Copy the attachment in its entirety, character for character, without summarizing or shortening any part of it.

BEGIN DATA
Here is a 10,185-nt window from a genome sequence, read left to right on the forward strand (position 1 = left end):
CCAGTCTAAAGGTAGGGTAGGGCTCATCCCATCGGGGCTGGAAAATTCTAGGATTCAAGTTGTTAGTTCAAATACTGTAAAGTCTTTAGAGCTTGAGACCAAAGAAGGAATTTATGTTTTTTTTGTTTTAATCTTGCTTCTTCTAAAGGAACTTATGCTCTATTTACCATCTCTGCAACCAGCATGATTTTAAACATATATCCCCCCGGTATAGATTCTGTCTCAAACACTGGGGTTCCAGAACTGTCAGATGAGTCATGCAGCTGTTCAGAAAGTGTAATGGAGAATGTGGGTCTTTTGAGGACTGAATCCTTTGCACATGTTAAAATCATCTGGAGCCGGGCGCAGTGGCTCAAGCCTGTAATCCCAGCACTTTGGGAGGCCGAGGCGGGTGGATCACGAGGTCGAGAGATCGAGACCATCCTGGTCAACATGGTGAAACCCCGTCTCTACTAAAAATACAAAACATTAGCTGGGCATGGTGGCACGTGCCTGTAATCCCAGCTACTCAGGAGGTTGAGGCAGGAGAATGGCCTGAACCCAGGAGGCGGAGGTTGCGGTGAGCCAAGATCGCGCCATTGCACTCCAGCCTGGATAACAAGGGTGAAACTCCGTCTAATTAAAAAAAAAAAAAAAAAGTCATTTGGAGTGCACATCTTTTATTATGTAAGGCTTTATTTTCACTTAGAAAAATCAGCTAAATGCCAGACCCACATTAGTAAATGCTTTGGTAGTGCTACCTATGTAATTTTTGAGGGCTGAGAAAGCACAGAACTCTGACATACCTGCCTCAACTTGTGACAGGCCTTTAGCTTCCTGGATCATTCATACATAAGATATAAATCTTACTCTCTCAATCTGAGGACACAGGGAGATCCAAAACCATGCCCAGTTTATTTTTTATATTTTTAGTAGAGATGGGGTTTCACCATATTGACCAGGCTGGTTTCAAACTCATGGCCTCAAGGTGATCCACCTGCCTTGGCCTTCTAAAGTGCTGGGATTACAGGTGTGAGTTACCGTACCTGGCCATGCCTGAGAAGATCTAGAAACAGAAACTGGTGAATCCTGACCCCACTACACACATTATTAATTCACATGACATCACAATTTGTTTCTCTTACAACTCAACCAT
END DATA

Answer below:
Here is a 10,185-nt window from a genome sequence, read left to right on the forward strand (position 1 = left end):
CCAGTCTAAAGGTAGGGTAGGGCTCATCCCATCGGGGCTGGAAAATTCTAGGATTCAAGTTGTTAGTTCAAATACTGTAAAGTCTTTAGAGCTTGAGACCAAAGAAGGAATTTATGTTTTTTTTGTTTTAATCTTGCTTCTTCTAAAGGAACTTATGCTCTATTTACCATCTCTGCAACCAGCATGATTTTAAACATATATCCCCCCGGTATAGATTCTGTCTCAAACACTGGGGTTCCAGAACTGTCAGATGAGTCATGCAGCTGTTCAGAAAGTGTAATGGAGAATGTGGGTCTTTTGAGGACTGAATCCTTTGCACATGTTAAAATCATCTGGAGCCGGGCGCAGTGGCTCAAGCCTGTAATCCCAGCACTTTGGGAGGCCGAGGCGGGTGGATCACGAGGTCGAGAGATCGAGACCATCCTGGTCAACATGGTGAAACCCCGTCTCTACTAAAAATACAAAACATTAGCTGGGCATGGTGGCACGTGCCTGTAATCCCAGCTACTCAGGAGGTTGAGGCAGGAGAATGGCCTGAACCCAGGAGGCGGAGGTTGCGGTGAGCCAAGATCGCGCCATTGCACTCCAGCCTGGATAACAAGGGTGAAACTCCGTCTAATTAAAAAAAAAAAAAAAAAGTCATTTGGAGTGCACATCTTTTATTATGTAAGGCTTTATTTTCACTTAGAAAAATCAGCTAAATGCCAGACCCACATTAGTAAATGCTTTGGTAGTGCTACCTATGTAATTTTTGAGGGCTGAGAAAGCACAGAACTCTGACATACCTGCCTCAACTTGTGACAGGCCTTTAGCTTCCTGGATCATTCATACATAAGATATAAATCTTACTCTCTCAATCTGAGGACACAGGGAGATCCAAAACCATGCCCAGTTTATTTTTTATATTTTTAGTAGAGATGGGGTTTCACCATATTGACCAGGCTGGTTTCAAACTCATGGCCTCAAGGTGATCCACCTGCCTTGGCCTTCTAAAGTGCTGGGATTACAGGTGTGAGTTACCGTACCTGGCCATGCCTGAGAAGATCTAGAAACAGAAACTGGTGAATCCTGACCCCACTACACACATTATTAATTCACATGACATCACAATTTGTTTCTCTTACAACTCAACCAT